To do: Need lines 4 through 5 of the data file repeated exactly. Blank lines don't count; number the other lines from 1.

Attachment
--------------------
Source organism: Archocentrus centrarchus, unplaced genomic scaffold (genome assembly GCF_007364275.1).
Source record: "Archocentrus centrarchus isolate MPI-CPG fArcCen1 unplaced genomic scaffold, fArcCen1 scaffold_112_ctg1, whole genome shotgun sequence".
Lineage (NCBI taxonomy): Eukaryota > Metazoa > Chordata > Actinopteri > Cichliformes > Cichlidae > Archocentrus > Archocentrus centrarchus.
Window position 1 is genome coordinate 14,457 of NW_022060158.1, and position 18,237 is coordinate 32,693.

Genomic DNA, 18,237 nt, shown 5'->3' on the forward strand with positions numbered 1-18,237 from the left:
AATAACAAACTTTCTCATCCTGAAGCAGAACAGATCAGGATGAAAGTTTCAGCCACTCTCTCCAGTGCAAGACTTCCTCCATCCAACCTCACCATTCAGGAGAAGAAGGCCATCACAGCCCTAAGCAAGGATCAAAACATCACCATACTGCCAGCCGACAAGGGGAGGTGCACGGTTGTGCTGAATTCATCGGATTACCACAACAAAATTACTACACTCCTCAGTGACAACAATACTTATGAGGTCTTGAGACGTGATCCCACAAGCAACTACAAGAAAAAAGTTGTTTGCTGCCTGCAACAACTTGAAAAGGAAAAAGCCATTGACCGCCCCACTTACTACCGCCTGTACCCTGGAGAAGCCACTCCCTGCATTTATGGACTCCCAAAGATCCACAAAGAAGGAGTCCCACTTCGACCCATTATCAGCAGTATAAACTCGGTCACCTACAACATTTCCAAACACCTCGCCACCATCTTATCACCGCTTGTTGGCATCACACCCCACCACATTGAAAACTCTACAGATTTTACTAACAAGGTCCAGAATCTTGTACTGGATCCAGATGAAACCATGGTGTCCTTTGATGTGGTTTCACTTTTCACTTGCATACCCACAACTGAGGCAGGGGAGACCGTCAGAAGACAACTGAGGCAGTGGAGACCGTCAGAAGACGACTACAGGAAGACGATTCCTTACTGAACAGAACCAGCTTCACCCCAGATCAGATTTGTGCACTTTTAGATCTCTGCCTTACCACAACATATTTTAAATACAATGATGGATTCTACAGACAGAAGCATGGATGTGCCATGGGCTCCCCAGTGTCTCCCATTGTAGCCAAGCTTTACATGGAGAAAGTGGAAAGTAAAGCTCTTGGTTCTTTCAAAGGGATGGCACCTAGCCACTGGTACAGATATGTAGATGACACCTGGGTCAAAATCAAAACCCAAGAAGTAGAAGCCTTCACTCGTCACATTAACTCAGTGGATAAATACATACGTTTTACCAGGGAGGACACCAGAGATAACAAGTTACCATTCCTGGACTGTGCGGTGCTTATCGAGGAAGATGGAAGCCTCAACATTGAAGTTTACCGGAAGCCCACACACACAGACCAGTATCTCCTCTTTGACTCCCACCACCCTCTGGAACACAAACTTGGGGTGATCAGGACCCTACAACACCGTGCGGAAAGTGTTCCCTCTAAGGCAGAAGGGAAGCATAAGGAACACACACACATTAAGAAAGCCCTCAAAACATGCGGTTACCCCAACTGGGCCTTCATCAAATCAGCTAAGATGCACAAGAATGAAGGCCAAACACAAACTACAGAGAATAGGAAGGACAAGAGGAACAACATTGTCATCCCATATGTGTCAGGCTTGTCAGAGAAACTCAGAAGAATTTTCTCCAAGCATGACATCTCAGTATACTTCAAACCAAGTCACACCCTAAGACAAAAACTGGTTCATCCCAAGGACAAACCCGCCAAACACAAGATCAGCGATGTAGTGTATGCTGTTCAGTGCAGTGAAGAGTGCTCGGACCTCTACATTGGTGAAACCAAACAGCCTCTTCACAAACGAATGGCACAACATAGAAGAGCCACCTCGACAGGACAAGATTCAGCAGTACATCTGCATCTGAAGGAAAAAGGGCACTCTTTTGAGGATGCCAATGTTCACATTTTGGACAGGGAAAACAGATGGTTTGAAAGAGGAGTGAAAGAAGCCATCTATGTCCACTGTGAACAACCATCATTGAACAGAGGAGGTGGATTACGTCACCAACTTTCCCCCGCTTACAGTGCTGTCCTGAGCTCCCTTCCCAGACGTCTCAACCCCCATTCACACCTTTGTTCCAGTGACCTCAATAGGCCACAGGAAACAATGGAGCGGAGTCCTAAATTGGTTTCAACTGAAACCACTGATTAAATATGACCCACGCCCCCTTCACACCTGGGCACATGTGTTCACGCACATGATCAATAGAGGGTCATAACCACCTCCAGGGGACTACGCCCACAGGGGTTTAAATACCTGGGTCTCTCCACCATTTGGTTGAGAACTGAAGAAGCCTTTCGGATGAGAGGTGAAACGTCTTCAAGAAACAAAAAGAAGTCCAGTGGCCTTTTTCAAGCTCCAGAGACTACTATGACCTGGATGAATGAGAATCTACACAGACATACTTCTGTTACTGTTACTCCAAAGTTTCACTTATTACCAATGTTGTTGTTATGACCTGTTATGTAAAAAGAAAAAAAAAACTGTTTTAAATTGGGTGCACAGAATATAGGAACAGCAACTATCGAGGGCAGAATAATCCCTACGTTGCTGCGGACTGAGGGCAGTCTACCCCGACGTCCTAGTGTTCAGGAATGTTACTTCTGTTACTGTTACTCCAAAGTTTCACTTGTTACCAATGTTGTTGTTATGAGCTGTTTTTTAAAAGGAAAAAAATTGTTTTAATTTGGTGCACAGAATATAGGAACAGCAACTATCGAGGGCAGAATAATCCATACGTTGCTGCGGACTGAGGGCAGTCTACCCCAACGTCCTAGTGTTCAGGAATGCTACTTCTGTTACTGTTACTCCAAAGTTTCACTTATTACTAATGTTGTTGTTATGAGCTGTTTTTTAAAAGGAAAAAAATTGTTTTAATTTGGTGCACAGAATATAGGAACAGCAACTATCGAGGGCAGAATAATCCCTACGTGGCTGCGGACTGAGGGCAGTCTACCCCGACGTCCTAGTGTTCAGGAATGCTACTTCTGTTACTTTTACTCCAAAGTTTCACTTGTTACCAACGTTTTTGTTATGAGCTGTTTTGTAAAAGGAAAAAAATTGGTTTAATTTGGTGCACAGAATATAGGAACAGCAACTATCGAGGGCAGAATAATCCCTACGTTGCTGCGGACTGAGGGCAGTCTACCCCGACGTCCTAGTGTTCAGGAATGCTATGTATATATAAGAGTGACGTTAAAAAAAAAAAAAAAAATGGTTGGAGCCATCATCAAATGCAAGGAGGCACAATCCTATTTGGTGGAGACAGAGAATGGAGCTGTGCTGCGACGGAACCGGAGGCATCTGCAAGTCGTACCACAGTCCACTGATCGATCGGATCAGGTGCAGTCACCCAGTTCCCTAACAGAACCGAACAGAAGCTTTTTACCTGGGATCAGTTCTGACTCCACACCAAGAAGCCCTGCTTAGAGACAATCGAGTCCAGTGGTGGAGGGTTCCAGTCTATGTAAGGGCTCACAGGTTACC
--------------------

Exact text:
Window position 1 is genome coordinate 14,457 of NW_022060158.1, and position 18,237 is coordinate 32,693.

Genomic DNA, 18,237 nt, shown 5'->3' on the forward strand with positions numbered 1-18,237 from the left: